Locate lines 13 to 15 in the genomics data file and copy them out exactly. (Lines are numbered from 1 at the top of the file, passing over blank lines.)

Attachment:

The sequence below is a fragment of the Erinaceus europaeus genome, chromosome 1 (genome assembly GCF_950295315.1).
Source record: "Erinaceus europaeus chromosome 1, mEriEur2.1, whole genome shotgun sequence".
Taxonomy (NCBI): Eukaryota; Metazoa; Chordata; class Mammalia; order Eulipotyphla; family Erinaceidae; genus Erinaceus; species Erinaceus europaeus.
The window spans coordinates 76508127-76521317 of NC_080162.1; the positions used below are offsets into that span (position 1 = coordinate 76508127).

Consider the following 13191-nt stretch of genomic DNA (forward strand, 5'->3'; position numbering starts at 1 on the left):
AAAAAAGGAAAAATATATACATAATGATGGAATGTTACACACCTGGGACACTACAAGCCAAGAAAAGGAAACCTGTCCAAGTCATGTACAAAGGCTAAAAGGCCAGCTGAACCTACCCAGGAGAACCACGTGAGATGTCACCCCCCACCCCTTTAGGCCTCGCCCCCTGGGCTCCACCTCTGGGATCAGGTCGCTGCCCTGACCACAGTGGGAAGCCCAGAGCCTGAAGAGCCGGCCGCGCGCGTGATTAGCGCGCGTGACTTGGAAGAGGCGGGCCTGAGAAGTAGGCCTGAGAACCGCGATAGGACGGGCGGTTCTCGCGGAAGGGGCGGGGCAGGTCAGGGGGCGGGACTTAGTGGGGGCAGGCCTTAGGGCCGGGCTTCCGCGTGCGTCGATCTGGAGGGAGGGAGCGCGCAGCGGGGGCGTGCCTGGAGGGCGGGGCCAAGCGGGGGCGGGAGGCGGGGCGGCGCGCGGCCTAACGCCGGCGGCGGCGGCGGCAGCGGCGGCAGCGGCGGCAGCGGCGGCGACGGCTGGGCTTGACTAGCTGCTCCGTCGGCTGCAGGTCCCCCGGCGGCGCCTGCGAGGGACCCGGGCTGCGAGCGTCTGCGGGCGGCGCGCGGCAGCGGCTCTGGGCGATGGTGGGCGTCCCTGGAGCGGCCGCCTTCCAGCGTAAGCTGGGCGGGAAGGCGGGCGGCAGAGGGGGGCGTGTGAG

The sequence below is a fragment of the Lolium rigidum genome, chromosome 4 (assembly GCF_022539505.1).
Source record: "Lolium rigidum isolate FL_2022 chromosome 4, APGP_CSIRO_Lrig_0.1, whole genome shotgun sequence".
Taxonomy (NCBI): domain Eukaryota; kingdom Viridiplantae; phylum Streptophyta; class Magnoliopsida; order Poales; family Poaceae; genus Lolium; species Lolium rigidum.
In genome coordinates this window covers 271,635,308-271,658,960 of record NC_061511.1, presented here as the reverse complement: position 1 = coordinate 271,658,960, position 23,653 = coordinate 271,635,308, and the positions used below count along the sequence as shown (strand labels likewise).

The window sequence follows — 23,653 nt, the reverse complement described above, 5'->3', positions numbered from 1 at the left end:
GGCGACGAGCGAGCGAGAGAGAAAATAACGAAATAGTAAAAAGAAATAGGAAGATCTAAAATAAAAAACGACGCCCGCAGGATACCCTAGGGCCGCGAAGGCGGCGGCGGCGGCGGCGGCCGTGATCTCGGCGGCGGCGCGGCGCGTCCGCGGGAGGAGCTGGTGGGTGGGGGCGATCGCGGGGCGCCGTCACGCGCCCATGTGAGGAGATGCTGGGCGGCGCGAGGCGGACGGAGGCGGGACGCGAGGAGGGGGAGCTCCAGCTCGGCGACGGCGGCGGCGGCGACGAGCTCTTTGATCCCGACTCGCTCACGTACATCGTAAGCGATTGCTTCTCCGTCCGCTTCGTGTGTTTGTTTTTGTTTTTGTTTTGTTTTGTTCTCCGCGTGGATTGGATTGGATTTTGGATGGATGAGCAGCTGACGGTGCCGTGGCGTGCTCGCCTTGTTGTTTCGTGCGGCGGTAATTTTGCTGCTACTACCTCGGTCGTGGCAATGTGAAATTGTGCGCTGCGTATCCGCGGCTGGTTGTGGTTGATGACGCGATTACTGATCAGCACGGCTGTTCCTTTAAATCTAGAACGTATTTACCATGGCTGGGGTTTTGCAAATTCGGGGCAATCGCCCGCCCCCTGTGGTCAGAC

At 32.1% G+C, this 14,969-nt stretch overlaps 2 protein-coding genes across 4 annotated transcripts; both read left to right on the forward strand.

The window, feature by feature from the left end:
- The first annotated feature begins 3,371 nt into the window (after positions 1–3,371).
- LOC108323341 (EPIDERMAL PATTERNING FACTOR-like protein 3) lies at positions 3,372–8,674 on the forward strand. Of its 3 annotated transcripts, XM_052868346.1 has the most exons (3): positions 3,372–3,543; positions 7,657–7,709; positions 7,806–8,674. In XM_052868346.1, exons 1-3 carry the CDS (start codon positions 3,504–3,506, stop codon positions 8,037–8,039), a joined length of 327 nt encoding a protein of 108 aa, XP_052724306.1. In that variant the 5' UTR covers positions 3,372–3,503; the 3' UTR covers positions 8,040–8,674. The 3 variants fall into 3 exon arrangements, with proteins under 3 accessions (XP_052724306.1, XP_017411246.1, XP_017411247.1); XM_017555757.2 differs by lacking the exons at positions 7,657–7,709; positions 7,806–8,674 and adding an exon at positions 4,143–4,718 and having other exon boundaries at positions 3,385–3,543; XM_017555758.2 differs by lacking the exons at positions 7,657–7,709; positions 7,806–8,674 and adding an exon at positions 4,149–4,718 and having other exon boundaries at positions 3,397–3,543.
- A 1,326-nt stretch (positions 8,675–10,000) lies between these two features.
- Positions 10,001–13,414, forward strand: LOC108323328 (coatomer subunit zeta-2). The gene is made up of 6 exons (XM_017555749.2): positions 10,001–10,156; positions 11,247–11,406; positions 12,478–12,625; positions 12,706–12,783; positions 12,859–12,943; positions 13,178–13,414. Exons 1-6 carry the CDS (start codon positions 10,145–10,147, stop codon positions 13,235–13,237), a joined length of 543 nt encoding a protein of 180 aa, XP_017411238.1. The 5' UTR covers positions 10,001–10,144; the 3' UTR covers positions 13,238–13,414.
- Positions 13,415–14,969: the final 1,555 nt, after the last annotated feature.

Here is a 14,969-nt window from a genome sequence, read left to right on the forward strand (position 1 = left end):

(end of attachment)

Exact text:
At 32.1% G+C, this 14,969-nt stretch overlaps 2 protein-coding genes across 4 annotated transcripts; both read left to right on the forward strand.

The window, feature by feature from the left end:
- The first annotated feature begins 3,371 nt into the window (after positions 1–3,371).